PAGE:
By Sara Calabro

The worst of the spring allergy season is behind us. However, many people are still suffering.

Especially in regions with significant temperature and precipitation fluctuation, allergies can flare up just when you think you’re out of the woods. Even into the early days of summer, acupuncturists remain busy with treating sniffling, sneezing, itchy eyes, and sinus headaches.

Since seasonal allergies tend to ebb and flow, it’s helpful to know some self-care techniques for when your symptoms act up. Here are eight tips that acupuncturists recommend to their allergy-laden patients.

Use a neti pot

Acupuncturists love neti pots, and they especially love them this time of year, when your nasal passages can use some extra clearing.

“I recommend that patients use a nasal rinse once a day during bad allergy times,” says Gahanna, Ohio acupuncturist Melanie Campbell. “It helps removes excess mucus and allergens and germs from the nose.”

Campbell reminds her patients to avoid neti potting more than once a day because overuse can rid the nose of its natural flora.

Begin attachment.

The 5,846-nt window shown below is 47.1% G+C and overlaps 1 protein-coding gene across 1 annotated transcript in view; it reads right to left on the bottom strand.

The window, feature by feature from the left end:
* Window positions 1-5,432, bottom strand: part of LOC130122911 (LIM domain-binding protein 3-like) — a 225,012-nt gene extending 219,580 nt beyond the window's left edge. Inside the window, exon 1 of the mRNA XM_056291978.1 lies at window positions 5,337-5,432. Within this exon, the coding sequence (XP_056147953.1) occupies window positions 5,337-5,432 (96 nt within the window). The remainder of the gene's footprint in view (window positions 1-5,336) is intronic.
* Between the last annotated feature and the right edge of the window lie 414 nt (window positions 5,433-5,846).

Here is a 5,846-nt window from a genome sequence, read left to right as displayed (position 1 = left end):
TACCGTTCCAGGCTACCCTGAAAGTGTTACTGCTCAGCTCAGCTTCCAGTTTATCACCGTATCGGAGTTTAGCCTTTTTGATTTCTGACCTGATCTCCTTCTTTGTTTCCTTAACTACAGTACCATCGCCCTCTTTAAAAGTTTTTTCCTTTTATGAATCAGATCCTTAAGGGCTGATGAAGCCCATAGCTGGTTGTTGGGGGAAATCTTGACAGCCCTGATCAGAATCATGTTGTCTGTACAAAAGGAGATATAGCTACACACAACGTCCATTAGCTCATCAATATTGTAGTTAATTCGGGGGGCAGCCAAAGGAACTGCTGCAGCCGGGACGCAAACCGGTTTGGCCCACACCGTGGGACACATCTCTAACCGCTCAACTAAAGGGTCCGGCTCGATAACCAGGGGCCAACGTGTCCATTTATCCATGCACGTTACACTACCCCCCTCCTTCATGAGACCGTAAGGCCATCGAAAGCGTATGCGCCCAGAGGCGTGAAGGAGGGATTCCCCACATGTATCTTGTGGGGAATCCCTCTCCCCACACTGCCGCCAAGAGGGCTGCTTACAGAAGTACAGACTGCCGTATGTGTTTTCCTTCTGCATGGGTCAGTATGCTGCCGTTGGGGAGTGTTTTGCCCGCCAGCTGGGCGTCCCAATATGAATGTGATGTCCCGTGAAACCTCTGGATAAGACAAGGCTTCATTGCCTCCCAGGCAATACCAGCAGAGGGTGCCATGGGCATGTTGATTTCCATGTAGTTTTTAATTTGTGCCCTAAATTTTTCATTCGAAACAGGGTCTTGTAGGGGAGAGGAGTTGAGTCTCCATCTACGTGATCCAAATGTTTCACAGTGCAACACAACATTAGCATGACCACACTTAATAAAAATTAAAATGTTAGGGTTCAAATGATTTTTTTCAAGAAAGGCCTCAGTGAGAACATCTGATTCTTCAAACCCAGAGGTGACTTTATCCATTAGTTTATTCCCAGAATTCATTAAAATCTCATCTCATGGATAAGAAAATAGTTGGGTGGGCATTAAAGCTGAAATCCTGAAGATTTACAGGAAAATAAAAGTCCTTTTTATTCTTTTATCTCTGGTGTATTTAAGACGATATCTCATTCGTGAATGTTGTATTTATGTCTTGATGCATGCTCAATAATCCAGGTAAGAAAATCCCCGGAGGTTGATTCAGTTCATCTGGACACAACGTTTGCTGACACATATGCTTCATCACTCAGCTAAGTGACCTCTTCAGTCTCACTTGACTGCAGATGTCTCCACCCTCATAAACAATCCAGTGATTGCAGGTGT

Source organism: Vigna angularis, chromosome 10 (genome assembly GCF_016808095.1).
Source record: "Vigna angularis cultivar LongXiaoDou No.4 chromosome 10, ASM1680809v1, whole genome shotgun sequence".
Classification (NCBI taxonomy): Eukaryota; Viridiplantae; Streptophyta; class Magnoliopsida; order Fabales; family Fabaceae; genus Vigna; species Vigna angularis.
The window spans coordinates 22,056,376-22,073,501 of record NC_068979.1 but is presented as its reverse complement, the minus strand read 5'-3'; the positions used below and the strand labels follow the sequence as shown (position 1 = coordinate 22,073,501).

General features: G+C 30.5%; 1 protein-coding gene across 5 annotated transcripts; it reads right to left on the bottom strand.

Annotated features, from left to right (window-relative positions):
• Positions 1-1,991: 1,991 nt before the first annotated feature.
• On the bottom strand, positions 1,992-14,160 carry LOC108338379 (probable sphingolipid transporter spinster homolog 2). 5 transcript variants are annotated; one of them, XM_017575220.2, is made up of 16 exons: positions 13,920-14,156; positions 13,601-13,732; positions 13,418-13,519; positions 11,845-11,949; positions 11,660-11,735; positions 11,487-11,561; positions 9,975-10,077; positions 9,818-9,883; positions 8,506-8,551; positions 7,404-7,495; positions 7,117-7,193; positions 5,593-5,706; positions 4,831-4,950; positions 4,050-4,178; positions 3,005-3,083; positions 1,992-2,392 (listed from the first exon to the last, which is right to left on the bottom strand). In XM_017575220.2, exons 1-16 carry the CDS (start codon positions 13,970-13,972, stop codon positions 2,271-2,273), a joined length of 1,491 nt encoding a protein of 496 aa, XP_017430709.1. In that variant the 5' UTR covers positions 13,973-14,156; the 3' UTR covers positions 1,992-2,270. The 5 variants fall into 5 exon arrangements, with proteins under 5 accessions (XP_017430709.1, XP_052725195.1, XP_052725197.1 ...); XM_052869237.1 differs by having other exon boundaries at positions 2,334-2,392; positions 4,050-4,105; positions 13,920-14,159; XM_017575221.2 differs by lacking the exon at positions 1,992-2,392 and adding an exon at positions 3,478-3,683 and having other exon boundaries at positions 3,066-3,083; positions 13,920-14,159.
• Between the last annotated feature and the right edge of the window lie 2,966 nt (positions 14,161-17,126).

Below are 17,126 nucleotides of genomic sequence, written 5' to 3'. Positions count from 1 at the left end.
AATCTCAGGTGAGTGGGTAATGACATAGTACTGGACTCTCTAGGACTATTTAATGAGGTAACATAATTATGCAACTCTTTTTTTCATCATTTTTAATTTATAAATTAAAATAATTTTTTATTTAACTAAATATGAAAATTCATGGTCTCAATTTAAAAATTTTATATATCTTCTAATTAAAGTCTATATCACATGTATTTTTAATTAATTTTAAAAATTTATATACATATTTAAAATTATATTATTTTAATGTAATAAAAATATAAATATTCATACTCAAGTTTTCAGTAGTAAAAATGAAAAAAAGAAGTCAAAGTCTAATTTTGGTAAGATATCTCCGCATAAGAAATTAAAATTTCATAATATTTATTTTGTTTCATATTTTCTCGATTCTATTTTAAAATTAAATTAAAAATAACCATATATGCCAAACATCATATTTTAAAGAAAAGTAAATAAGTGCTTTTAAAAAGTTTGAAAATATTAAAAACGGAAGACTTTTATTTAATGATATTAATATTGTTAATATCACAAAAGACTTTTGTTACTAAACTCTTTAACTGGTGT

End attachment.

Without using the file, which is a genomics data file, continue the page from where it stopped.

New York acupuncturist Adam Cantor recommends, “Keep your neti pot in the shower and use it once a day when you shower.”

In addition to getting cozy with your neti pot, Santa Rosa, California acupuncturist Christina Ness-Hawks suggests picking up some Xlear nasal spray.

“It’s easy to use on the go, and it contains xylitol and grapefruit seed extract in a saline solution,” says Ness-Hawks. “It’s all packaged in a metered pump which mists the spray deep into your sinuses. More and more research is showing that the simple sugar xylitol is beneficial to the respiratory system and acts as a surfactant to help loosen the particles from the nasal membranes.”

Ness-Hawks recommends using Xlear five times a day at the height of allergy season.

Wash your hands

Put down the flowers. Step away from the flowers. Now, go wash your hands.

“One of the easiest, often-overlooked tips I remind my patients of during allergy season is to wash their hands,” says Kerry Boyle Jenni, an acupuncturist in Montpelier, Vermont.

“It’s tempting to handle beautiful spring flowers, but this can lead to itching, sneezing, watery eyes, and other allergy symptoms,” says Jenni. “Pollen easily attaches to our hands, even just through the spring breeze. It’s important to wash with a gentle soap after coming inside and especially before eating.”

Poke your face

There are seven acupuncture points—six of which are located on the face—that can work wonders for relieving spring allergies. Learn all about the magical seven and how to use them in this article.

If seven points feels like too many, and you’re looking for the one winner, San Francisco acupuncturist Paola Acuna is partial to Stomach 2. “A good and easy remedy for allergies is to press on Stomach 2,” says Acuna. “It will help alleviate any sinus pressure and help clear congestion.”

Try gua sha